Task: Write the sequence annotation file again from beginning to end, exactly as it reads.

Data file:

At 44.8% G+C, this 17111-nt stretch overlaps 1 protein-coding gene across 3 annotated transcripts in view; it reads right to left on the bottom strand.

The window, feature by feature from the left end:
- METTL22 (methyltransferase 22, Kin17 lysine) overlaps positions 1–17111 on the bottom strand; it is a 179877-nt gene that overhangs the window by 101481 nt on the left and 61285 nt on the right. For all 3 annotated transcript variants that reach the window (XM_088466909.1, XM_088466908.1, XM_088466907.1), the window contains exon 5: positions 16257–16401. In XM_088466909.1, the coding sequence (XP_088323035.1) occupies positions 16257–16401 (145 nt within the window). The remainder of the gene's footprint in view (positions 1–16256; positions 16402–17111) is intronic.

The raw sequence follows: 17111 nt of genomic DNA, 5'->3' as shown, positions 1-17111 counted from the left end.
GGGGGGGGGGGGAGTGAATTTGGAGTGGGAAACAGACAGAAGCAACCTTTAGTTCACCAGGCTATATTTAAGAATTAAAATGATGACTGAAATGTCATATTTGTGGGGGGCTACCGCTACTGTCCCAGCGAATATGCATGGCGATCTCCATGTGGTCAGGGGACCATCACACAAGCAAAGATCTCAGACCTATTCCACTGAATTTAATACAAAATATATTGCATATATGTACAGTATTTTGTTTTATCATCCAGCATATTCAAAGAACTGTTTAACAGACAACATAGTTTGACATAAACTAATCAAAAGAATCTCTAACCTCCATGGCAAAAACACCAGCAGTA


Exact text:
At 44.8% G+C, this 17111-nt stretch overlaps 1 protein-coding gene across 3 annotated transcripts in view; it reads right to left on the bottom strand.

The window, feature by feature from the left end:
- METTL22 (methyltransferase 22, Kin17 lysine) overlaps positions 1–17111 on the bottom strand; it is a 179877-nt gene that overhangs the window by 101481 nt on the left and 61285 nt on the right. For all 3 annotated transcript variants that reach the window (XM_088466909.1, XM_088466908.1, XM_088466907.1), the window contains exon 5: positions 16257–16401. In XM_088466909.1, the coding sequence (XP_088323035.1) occupies positions 16257–16401 (145 nt within the window). The remainder of the gene's footprint in view (positions 1–16256; positions 16402–17111) is intronic.

The raw sequence follows: 17111 nt of genomic DNA, 5'->3' as shown, positions 1-17111 counted from the left end.
GGGGGGGGGGGGAGTGAATTTGGAGTGGGAAACAGACAGAAGCAACCTTTAGTTCACCAGGCTATATTTAAGAATTAAAATGATGACTGAAATGTCATATTTGTGGGGGGCTACCGCTACTGTCCCAGCGAATATGCATGGCGATCTCCATGTGGTCAGGGGACCATCACACAAGCAAAGATCTCAGACCTATTCCACTGAATTTAATACAAAATATATTGCATATATGTACAGTATTTTGTTTTATCATCCAGCATATTCAAAGAACTGTTTAACAGACAACATAGTTTGACATAAACTAATCAAAAGAATCTCTAACCTCCATGGCAAAAACACCAGCAGTA